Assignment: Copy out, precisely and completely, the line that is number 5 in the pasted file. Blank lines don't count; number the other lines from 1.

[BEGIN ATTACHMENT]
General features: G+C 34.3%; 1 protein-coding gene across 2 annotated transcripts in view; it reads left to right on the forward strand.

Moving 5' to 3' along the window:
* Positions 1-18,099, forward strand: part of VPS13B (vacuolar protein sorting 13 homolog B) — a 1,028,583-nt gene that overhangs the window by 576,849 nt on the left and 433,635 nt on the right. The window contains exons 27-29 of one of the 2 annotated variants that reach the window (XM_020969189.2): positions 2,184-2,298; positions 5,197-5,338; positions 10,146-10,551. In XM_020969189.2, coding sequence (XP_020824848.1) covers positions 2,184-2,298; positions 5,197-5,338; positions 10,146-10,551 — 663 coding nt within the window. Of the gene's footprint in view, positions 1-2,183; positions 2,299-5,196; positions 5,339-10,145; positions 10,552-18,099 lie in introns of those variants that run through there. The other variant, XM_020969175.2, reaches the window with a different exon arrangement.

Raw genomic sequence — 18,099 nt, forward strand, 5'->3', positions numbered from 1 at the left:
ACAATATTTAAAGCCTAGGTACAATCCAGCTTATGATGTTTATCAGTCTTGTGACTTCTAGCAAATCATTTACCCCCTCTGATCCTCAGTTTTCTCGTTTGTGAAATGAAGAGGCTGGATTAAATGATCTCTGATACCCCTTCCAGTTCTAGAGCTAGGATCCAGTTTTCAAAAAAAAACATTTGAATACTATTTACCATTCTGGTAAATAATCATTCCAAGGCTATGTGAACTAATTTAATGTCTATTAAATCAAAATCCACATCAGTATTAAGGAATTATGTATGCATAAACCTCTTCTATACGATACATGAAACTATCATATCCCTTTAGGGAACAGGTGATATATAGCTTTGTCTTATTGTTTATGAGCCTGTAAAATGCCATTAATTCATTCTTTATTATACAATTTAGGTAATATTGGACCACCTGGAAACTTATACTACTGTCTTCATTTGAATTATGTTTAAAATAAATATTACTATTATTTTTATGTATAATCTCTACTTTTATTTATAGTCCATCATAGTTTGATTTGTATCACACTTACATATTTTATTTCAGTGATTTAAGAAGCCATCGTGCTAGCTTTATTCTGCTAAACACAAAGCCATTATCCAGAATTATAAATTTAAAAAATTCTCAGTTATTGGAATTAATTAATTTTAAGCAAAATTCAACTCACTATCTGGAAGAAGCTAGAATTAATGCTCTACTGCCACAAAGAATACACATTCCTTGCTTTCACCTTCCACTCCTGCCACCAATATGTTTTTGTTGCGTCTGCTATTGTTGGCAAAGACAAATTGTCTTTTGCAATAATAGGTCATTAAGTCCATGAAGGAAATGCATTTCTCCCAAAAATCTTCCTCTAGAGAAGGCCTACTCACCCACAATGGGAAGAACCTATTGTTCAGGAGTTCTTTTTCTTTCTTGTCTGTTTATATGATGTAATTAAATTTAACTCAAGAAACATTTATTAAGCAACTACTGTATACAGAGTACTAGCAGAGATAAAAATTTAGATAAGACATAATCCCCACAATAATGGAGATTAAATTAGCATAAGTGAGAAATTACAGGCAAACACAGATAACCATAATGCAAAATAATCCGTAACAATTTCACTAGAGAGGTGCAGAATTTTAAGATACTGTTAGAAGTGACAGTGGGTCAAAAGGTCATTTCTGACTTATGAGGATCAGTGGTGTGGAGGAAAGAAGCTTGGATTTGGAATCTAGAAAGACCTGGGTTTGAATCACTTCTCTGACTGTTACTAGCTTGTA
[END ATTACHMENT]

ACAATATTTAAAGCCTAGGTACAATCCAGCTTATGATGTTTATCAGTCTTGTGACTTCTAGCAAATCATTTACCCCCTCTGATCCTCAGTTTTCTCGTTTGTGAAATGAAGAGGCTGGATTAAATGATCTCTGATACCCCTTCCAGTTCTAGAGCTAGGATCCAGTTTTCAAAAAAAAACATTTGAATACTATTTACCATTCTGGTAAATAATCATTCCAAGGCTATGTGAACTAATTTAATGTCTATTAAATCAAAATCCACATCAGTATTAAGGAATTATGTATGCATAAACCTCTTCTATACGATACATGAAACTATCATATCCCTTTAGGGAACAGGTGATATATAGCTTTGTCTTATTGTTTATGAGCCTGTAAAATGCCATTAATTCATTCTTTATTATACAATTTAGGTAATATTGGACCACCTGGAAACTTATACTACTGTCTTCATTTGAATTATGTTTAAAATAAATATTACTATTATTTTTATGTATAATCTCTACTTTTATTTATAGTCCATCATAGTTTGATTTGTATCACACTTACATATTTTATTTCAGTGATTTAAGAAGCCATCGTGCTAGCTTTATTCTGCTAAACACAAAGCCATTATCCAGAATTATAAATTTAAAAAATTCTCAGTTATTGGAATTAATTAATTTTAAGCAAAATTCAACTCACTATCTGGAAGAAGCTAGAATTAATGCTCTACTGCCACAAAGAATACACATTCCTTGCTTTCACCTTCCACTCCTGCCACCAATATGTTTTTGTTGCGTCTGCTATTGTTGGCAAAGACAAATTGTCTTTTGCAATAATAGGTCATTAAGTCCATGAAGGAAATGCATTTCTCCCAAAAATCTTCCTCTAGAGAAGGCCTACTCACCCACAATGGGAAGAACCTATTGTTCAGGAGTTCTTTTTCTTTCTTGTCTGTTTATATGATGTAATTAAATTTAACTCAAGAAACATTTATTAAGCAACTACTGTATACAGAGTACTAGCAGAGATAAAAATTTAGATAAGACATAATCCCCACAATAATGGAGATTAAATTAGCATAAGTGAGAAATTACAGGCAAACACAGATAACCATAATGCAAAATAATCCGTAACAATTTCACTAGAGAGGTGCAGAATTTTAAGATACTGTTAGAAGTGACAGTGGGTCAAAAGGTCATTTCTGACTTATGAGGATCAGTGGTGTGGAGGAAAGAAGCTTGGATTTGGAATCTAGAAAGACCTGGGTTTGAATCACTTCTCTGACTGTTACTAGCTTGTA